Since we stepparents view ourselves as responsible adults, we think it’s our job to step in and help make things better. After all, we want our stepkids to grow into the best possible versions of themselves. To this end, we’re happy to help take over parenting duties the other parent has missed or forgotten or doesn’t think are important. Little things, like enforcing table manners or bedtimes. This shouldn’t be a big deal, right?

Except it is.

As stepparents, we lack the bonding with our stepkids that would give us the authority in their eyes to take over any parenting-type duties. We’re too new. We’re virtual strangers, even if we’ve already been around a year or two. We need a recommendation to get into the club—a sponsor.

In a divorced family, the bio parent and the kids form their own team. A stepparent enters the game as the lone wolf outsider, not belonging anywhere. Parent, stepparent, and kids all need to realize that the name of the new game is Blended Family, and everyone plays an equal part.

The only way to become part of the family and be granted authoritarian status is through an endorsement by the biological parent, our partner. Our partner needs to demonstrate that we’re an important part of their lives, worthy of their kids’ respect.

When a partner doesn’t give us support in an active way, they’re giving their kids permission to ignore us, dismiss us, or reject us. Our partners need to repeatedly and consistently show by speech and action that we matter, step in each time there’s an issue, and maintain a united front.

Yet even without this support, our goals as stepparents remain the same: we want to contribute, we want to help with the kids, we want to give our partner a break, we want our homes to be less chaotic or look more like the family we always envisioned. So we keep trying to organize chores, enforce rules, all those totally non-fun but necessary things that keep a household running. And the stepkids become more resentful of these unwelcome changes, especially if our partners aren’t backing us up.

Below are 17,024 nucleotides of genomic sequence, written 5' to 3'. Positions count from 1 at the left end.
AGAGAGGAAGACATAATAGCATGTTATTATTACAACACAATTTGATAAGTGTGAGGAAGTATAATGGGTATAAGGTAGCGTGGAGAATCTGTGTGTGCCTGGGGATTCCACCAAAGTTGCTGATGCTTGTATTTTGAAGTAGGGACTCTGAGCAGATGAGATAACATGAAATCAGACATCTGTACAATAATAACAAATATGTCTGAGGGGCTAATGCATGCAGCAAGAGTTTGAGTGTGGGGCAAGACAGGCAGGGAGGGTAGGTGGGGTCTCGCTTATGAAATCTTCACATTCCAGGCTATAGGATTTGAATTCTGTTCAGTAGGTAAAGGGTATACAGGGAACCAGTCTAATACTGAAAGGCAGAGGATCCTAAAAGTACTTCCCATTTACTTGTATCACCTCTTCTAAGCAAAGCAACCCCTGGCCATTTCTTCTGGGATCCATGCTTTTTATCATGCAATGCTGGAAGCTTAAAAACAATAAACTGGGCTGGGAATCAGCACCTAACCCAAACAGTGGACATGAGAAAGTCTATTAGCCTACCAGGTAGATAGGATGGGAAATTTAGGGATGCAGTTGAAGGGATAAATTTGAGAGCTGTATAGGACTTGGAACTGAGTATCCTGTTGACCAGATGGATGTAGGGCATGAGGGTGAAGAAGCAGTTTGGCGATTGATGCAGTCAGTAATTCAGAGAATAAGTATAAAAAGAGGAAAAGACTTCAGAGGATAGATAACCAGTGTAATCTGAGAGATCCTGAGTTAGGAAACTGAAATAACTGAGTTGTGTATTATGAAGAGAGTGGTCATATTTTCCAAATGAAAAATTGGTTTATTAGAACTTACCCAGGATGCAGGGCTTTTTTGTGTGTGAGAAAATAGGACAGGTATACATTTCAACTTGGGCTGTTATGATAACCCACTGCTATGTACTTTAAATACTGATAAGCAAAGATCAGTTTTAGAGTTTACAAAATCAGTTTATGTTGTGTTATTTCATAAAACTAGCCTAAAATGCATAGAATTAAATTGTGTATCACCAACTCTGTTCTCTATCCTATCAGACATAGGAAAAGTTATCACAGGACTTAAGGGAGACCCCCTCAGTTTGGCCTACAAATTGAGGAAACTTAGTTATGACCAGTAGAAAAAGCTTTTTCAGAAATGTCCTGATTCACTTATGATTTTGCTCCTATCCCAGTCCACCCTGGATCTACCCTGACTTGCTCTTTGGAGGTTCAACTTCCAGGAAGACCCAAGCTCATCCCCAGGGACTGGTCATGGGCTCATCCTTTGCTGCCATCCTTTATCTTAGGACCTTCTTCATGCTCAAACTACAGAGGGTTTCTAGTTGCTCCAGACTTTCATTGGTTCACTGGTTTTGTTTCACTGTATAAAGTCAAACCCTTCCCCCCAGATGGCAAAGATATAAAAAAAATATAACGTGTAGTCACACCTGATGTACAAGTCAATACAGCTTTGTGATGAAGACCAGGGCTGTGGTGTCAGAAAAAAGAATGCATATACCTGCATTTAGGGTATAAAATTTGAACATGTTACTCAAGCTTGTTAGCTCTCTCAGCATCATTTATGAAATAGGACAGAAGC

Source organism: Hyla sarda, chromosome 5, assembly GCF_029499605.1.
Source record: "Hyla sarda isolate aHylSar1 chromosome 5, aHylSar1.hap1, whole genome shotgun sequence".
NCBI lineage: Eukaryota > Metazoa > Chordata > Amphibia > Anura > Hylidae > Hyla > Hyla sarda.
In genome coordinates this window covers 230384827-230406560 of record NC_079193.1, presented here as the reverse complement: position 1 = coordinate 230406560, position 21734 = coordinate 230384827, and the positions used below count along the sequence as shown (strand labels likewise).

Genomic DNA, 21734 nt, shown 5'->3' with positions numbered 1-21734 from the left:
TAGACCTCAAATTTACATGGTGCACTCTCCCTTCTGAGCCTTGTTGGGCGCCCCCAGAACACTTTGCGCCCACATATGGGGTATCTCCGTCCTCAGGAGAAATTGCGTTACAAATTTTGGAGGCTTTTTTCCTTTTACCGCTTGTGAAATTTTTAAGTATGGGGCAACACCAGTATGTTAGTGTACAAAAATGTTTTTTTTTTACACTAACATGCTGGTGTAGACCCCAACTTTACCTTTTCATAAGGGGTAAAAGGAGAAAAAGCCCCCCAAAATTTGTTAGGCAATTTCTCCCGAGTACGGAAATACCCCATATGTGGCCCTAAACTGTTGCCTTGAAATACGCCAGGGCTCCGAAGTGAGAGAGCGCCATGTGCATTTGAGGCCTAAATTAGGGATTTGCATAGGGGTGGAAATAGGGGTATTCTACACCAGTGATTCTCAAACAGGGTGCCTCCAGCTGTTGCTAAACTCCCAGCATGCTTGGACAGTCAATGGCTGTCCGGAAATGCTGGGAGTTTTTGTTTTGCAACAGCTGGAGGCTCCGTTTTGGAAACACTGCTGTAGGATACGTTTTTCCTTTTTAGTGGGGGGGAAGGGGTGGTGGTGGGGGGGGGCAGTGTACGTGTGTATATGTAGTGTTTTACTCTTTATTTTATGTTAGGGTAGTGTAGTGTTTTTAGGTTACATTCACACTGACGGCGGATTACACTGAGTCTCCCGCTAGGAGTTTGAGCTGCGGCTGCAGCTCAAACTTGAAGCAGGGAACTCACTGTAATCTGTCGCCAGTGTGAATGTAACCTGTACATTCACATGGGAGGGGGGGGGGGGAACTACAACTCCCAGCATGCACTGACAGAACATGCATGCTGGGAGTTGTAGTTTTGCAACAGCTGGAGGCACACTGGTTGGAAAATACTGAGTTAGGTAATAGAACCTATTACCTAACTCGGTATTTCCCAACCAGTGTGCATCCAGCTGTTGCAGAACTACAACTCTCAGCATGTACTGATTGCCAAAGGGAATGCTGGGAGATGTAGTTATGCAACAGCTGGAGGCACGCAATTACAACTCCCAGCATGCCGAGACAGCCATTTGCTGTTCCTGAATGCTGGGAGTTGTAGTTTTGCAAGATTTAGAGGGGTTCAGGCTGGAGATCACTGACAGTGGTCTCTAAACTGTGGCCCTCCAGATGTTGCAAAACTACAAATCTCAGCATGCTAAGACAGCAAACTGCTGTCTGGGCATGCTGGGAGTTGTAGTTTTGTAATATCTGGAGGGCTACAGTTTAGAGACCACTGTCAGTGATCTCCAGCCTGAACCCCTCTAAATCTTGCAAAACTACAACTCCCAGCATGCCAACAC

We feel increasingly isolated, overburdened, stressed out, and disrespected. We complain to our partners. Maybe we get support behind closed doors, but it’s not followed through in real life. Or maybe we’re accused of criticizing the stepkids or our partner’s parenting skills. Which, for the record, really isn’t what we’re saying at all—although we can see how it could come off like that.

This miscommunication isn’t anyone’s fault. After all, biological parents never had to back up the other parent every single time in a “normal” marriage. Having to act differently in a blended family doesn’t even occur to them. They’re still parenting the same way they always have, and that always worked just fine before the stepparent came along—so clearly, the problem is us. We are the wicked stepparents.